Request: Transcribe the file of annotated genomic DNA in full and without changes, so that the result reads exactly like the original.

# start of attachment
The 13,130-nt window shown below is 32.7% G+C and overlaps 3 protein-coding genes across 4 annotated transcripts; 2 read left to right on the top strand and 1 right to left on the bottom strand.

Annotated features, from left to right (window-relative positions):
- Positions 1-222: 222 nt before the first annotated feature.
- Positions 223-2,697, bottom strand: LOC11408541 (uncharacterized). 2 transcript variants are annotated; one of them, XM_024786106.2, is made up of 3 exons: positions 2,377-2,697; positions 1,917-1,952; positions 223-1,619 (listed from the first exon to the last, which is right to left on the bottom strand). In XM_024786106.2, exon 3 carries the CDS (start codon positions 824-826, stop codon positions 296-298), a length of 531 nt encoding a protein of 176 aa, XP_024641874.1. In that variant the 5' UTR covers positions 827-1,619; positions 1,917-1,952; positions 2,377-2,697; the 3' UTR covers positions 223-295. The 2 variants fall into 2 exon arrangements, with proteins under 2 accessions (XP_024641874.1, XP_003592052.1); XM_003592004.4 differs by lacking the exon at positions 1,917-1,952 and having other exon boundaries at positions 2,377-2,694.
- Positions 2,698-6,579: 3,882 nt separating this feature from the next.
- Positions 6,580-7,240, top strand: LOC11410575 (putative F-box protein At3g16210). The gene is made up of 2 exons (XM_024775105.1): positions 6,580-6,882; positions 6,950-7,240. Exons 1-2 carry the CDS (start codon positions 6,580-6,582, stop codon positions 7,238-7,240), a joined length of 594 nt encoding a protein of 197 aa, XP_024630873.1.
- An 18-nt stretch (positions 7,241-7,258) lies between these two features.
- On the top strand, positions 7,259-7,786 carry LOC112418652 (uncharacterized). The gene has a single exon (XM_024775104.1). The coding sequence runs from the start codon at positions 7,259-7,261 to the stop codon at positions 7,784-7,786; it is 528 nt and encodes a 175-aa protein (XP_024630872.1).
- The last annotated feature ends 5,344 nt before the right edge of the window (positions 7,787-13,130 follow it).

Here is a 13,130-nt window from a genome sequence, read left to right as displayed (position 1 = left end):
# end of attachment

The 13,130-nt window shown below is 32.7% G+C and overlaps 3 protein-coding genes across 4 annotated transcripts; 2 read left to right on the top strand and 1 right to left on the bottom strand.

Annotated features, from left to right (window-relative positions):
- Positions 1-222: 222 nt before the first annotated feature.
- Positions 223-2,697, bottom strand: LOC11408541 (uncharacterized). 2 transcript variants are annotated; one of them, XM_024786106.2, is made up of 3 exons: positions 2,377-2,697; positions 1,917-1,952; positions 223-1,619 (listed from the first exon to the last, which is right to left on the bottom strand). In XM_024786106.2, exon 3 carries the CDS (start codon positions 824-826, stop codon positions 296-298), a length of 531 nt encoding a protein of 176 aa, XP_024641874.1. In that variant the 5' UTR covers positions 827-1,619; positions 1,917-1,952; positions 2,377-2,697; the 3' UTR covers positions 223-295. The 2 variants fall into 2 exon arrangements, with proteins under 2 accessions (XP_024641874.1, XP_003592052.1); XM_003592004.4 differs by lacking the exon at positions 1,917-1,952 and having other exon boundaries at positions 2,377-2,694.
- Positions 2,698-6,579: 3,882 nt separating this feature from the next.
- Positions 6,580-7,240, top strand: LOC11410575 (putative F-box protein At3g16210). The gene is made up of 2 exons (XM_024775105.1): positions 6,580-6,882; positions 6,950-7,240. Exons 1-2 carry the CDS (start codon positions 6,580-6,582, stop codon positions 7,238-7,240), a joined length of 594 nt encoding a protein of 197 aa, XP_024630873.1.
- An 18-nt stretch (positions 7,241-7,258) lies between these two features.
- On the top strand, positions 7,259-7,786 carry LOC112418652 (uncharacterized). The gene has a single exon (XM_024775104.1). The coding sequence runs from the start codon at positions 7,259-7,261 to the stop codon at positions 7,784-7,786; it is 528 nt and encodes a 175-aa protein (XP_024630872.1).
- The last annotated feature ends 5,344 nt before the right edge of the window (positions 7,787-13,130 follow it).

Here is a 13,130-nt window from a genome sequence, read left to right as displayed (position 1 = left end):